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High Dynamic Range (HDR) digital photography is less complicated than its name might imply. This technique will help you create very dynamic looking photos because HDR emphasizes the highlights and shadows. The HDR process does this by combining multiple exposures of a digital photo with the use of photo editing software and HDR software. This will obviously require an investment of time and money to acquire and learn how to use both software programs; but you’ll discover it’s well worth it!
First, spend a small amount of your time reading this PhotographyTalk.com article to understand the basic steps of HDR digital photography.
Step #1: Shoot multiple exposures of the same image.
Before you can create an HDR digital photo, you must shoot three exposures of the same picture. A landscape photo is a good subject to try first. The first picture will have the correct exposure; the second picture should be a –2 exposure; and the third pictures should be a +2 exposure.
You want to use a tripod and a remote shutter release and carefully change the exposure on your camera; so all three exposures are nearly perfect duplicates.
Step #2: Combine the three exposed pictures with HDR software.
(The following directions are based on Photomatix software.)
Open the software.
Select “generate HDR image.”
Select the three exposed pictures (as either jpeg or RAW files), and click “OK.”
You’ll see a list of options: image alignment, noise reduction and moving-elements matching.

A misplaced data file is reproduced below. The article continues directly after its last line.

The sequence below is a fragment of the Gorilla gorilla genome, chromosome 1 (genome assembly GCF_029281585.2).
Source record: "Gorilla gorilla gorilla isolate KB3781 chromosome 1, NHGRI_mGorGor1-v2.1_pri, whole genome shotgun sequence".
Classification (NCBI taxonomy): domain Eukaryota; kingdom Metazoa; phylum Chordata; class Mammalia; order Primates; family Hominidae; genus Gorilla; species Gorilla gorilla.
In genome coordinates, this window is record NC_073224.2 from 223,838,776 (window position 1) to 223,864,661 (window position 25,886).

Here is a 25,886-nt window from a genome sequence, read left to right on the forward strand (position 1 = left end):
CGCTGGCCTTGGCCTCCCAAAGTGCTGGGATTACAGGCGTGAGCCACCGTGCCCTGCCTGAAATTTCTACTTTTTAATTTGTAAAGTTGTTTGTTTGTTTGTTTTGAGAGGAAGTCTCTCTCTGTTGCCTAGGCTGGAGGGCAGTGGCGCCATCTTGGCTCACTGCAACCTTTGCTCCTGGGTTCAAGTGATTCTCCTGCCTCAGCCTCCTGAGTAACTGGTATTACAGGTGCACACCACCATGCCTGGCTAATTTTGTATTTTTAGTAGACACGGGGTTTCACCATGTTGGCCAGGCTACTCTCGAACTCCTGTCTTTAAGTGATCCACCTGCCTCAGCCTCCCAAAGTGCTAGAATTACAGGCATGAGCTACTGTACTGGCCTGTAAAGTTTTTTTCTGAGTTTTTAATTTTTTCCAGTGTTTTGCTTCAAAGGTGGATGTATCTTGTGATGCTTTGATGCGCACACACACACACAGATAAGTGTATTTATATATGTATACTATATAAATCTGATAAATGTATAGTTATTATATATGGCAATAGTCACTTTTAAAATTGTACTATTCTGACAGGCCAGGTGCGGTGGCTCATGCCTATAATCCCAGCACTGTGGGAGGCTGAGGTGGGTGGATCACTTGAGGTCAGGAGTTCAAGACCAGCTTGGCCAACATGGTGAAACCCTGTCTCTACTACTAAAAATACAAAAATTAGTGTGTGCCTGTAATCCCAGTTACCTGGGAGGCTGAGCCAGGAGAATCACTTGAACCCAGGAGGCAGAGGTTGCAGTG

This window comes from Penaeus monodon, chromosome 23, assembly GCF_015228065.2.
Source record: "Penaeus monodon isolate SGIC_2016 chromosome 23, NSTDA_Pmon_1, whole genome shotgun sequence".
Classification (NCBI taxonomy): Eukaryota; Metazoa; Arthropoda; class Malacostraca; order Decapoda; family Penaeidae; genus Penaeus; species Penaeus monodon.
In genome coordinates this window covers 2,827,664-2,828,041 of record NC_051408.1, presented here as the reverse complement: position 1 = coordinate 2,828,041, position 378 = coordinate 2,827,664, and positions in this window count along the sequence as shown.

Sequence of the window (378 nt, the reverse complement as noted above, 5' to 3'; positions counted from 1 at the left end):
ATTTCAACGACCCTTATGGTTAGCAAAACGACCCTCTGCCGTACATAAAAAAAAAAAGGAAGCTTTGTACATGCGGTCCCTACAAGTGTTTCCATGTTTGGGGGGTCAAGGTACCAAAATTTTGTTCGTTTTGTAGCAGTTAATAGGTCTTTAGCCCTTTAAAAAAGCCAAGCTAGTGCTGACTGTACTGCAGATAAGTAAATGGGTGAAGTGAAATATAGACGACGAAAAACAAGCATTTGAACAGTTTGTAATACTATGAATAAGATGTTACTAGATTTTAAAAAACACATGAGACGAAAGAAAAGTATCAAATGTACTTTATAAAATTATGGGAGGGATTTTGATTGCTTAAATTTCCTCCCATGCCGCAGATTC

Select the options for your picture, and click “OK.”
You’ll then see a single image that combines all three of your exposures of a landscape.
Your computer monitor will not be able to reproduce the combined image realistically, but Step #3 will help you correct the look of the picture.
Step #3: Use the Tonemapping function.
Select the tonemapping feature next to the combined picture.
You’ll see a better looking picture, which is the default setting, and a new list of options that will help you modify your picture to look even better.
Strength: This is the critical adjustment to create the best HDR image.
Color Saturation: This setting improves the brilliance of all colors.
Luminosity: Emphasizes the shadows and enhances brightness.
Micro-contrast: Improves the contrast of the details.
Smoothing: This is also a critical adjustment, as it affects the dynamic range of highlights and shadows. Be conservative with this setting.
White, black and gamma points: Check the histogram and make sure these points align equally with both sides of the graph.
Temperature: Raise or lower the temperature of the combined picture.
Saturation highlights/shadows: Once you set the image’s saturation benchmark, you can use this setting to increase or decrease the saturation of the highlights and shadows.
Micro-smoothing: Moderate the picture noise, but carefully, or you’ll lose details.
Highlights/Shadow smoothness: If your combined digital photo of a landscape includes the sky, then you’ll want to use this setting to retain the sky’s natural highlights and shadows.
Shadows clipping: You can modify the clipping of shadows with this setting.
Review your adjusted picture carefully before clicking on “Process.” Then, save your best results.
Step #4: Use layer masks in photo-editing software to finish your HDR digital photo.
Now that you’ve modified the three-exposure combination of your digital photo into a tonemapped HDR image, open it in photo-editing software. This step will help you re-establish a perfect color that was captured in the correctly exposed picture (such as a blue sky) that may have become dull or changed using the HDR software. The layer masks function of the photo-editing software will also improve any movement of subjects or objects in your HDR image.